Some schools to have extra officer presence
Long before the first bell rang at schools across the county last week, school officials and law enforcement worked to make this school year even safer than the last.
Despite a severe lack of funding, the Haywood County School Board has worked to make school safety improvements without spending money from enhanced personnel training to added security on campuses.
The massacre at Sandyhook Elementary School in Connecticut last December brought the issue of school safety to the forefront, making school administrators take another look at possible areas of improvement.
"Most of the changes that we have done and are doing are training changes and upgrading the way that we examine our campuses," said Dr. Bill Nolte, associate superintendent of Haywood County Schools. "We've not done anything monetarily profound because the money is just not there."
One of the most significant changes parents will notice this year is added law enforcement security at Bethel and Riverbend elementary schools.
In April, school board officials made a proposal to county commissioners requesting additional funds to improve school safety, including hiring more school resource officers. However, the extra positions would have meant raising property taxes and the proposal was ultimately withdrawn.
In response to the lack of school resource officers, Haywood County Sheriff Greg Christopher came up with his own solution. He requested the use of an empty office at both Bethel and Riverbend elementary schools for law enforcement use as a way to provide additional security at the county’s most outlying schools without spending extra money.
The request was unanimously approved by the school board at its most recent meeting in August.
Superintendent Anne Garrett said the space was currently available at both schools.
“This is a good partnership and we certainly appreciate these opportunities,” she said.
The offices will be available for deputies to use 24/7 for day-to-day administrative work and will not be open to the public unless an appointment is scheduled.
Christopher, Chief Deputy Jeff Haynes and Patrol Capt. Jason Smiley will be holding regular office hours at Bethel Elementary one day each week.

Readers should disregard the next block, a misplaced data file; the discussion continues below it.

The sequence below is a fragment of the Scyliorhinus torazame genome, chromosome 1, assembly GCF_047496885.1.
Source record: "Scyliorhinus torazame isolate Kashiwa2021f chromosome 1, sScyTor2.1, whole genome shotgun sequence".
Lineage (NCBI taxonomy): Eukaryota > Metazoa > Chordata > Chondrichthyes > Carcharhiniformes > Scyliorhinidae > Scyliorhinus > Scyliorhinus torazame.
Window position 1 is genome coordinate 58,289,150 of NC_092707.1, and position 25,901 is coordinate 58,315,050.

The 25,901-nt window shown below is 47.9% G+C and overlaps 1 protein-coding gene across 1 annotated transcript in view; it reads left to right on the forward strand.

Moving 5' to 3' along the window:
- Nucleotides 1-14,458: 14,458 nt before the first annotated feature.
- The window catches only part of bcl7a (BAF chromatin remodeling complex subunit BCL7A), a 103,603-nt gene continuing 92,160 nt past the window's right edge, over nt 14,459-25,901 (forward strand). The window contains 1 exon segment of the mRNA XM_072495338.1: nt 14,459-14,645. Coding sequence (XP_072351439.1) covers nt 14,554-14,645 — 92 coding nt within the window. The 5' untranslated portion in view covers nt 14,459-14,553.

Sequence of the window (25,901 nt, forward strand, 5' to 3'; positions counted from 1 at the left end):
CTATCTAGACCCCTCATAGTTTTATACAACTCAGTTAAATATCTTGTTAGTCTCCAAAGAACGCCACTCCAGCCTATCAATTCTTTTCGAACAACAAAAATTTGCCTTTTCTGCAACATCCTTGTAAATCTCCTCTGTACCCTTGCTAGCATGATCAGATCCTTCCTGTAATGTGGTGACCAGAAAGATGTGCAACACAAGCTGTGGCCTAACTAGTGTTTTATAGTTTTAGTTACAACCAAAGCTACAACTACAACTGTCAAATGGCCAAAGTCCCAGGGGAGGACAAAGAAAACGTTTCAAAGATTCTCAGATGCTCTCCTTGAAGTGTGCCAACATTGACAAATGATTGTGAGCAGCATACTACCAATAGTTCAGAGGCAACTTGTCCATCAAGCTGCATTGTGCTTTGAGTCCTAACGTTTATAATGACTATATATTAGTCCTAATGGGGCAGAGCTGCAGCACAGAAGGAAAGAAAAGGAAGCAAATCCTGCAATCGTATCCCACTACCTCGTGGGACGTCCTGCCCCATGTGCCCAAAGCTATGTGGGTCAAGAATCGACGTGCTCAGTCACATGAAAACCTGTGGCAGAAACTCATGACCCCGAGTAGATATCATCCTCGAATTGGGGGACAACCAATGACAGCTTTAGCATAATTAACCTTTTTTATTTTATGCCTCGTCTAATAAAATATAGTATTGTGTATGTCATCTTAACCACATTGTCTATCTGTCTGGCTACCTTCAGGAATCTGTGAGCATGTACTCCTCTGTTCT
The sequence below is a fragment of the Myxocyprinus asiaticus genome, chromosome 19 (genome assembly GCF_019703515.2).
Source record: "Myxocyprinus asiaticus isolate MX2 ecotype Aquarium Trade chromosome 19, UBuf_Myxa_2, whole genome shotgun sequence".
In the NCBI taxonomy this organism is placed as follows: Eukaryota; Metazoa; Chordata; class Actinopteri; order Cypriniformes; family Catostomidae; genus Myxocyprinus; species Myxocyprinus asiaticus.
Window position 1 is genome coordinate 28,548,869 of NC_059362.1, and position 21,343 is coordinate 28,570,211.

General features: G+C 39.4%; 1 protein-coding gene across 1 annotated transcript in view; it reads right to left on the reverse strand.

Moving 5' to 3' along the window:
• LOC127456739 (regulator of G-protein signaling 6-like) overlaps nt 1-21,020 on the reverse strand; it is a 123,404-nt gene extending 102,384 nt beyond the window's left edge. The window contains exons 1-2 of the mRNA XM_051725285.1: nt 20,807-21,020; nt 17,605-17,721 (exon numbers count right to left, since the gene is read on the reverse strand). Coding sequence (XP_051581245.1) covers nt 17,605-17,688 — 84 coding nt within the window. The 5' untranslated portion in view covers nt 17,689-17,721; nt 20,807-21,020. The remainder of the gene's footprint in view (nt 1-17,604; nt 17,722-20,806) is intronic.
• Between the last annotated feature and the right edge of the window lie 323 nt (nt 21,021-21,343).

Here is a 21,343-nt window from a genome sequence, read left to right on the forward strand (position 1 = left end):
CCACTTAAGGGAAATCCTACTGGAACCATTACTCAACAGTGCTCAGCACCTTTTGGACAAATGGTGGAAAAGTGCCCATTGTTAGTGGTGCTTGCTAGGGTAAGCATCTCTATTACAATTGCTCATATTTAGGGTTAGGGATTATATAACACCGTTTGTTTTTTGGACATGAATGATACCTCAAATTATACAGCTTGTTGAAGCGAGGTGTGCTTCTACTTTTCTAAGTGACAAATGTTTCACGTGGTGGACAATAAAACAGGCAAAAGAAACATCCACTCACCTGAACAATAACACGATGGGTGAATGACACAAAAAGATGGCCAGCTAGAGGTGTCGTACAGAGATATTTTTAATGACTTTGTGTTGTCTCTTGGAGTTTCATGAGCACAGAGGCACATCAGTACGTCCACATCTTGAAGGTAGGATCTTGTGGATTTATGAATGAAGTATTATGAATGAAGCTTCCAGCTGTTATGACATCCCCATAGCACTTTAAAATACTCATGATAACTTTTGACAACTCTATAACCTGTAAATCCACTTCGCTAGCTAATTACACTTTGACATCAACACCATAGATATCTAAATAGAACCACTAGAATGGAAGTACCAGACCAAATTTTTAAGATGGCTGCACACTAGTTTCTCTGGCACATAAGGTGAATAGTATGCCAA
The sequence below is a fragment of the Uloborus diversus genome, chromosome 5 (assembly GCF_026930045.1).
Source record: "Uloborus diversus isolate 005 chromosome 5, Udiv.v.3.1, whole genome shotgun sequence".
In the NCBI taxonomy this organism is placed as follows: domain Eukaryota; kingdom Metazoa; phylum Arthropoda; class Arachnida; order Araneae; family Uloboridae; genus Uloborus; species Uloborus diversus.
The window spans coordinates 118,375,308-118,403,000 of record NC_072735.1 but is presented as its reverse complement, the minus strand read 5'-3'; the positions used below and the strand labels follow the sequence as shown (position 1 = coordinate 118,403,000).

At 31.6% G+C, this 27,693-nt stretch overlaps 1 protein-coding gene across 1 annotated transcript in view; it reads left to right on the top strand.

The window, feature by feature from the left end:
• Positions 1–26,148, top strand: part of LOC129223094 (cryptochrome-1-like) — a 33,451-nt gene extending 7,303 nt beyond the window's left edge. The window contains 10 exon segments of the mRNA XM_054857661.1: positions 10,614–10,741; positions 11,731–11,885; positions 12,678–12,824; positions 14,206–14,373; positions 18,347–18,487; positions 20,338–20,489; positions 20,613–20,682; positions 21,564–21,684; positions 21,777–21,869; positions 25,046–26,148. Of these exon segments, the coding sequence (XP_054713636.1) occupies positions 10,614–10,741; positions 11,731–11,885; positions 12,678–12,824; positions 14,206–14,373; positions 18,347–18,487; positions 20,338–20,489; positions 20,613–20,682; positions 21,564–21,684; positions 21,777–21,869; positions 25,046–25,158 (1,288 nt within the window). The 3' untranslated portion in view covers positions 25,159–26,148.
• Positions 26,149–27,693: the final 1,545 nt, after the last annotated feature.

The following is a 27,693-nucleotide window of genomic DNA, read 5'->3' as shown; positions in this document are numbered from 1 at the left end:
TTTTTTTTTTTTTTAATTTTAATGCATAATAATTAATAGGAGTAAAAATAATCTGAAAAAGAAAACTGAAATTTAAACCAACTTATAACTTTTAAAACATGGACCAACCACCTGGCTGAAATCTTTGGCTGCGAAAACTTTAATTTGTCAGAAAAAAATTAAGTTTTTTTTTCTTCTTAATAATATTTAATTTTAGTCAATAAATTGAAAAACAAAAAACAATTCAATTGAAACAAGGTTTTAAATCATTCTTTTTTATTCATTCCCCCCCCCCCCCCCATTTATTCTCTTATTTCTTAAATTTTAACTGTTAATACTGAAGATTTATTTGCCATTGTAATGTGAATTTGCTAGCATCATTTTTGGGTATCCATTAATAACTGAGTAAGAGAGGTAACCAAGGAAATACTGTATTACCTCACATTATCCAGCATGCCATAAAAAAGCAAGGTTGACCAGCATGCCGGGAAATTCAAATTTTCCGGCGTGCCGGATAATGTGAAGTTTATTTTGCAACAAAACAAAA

“Someone will be in that office at least three days each week,” Christopher said.
While they won’t be acting as school resource officers, he said deputies will be able to stop by the schools during their regular shifts and talk with students, walk through the buildings and simply have a presence on the campuses.
“It provides a higher level of visibility and security that those schools didn’t have before. This is our way to be able to fill the void of a school resource officer,” Christopher said.
In addition to added physical security, many elementary schools in the county have implemented a buzz-in system for visitors, requiring the person to speak through glass with school personnel before entering the school.
Nolte said the best way to improve school safety without spending money is to provide extra training for school personnel.
A bomb threat at Tuscola High School last October put the school's safety plans to the test when students were evacuated from the school as they were heading to their first class of the day.
"In situations like that you have controlled chaos, and it went pretty well. We sat down with law enforcement after it occurred to talk about what we wanted to change and improve," Nolte said.
Clyde Police Chief Gerard Ball has offered several training seminars for principals, teachers and school personnel discussing what to do if an active shooter came to a school campus.
During the spring, law enforcement went through each school in the county to take a look at school security issues, Nolte said. Principals have been provided with a school safety checklist and have been instructed to conduct a walk-through of the school each semester.
Each school has also updated their safety and crisis plans and have provided law enforcement with a floor plan of each school.
Keeping students safe is of the utmost importance to the school system, Nolte said.
"We understand that we cannot prevent ill minded people from doing bad things. But we are very determined to respond quickly and to mitigate or limit anything that happens and have the best plans we can to address it," he said.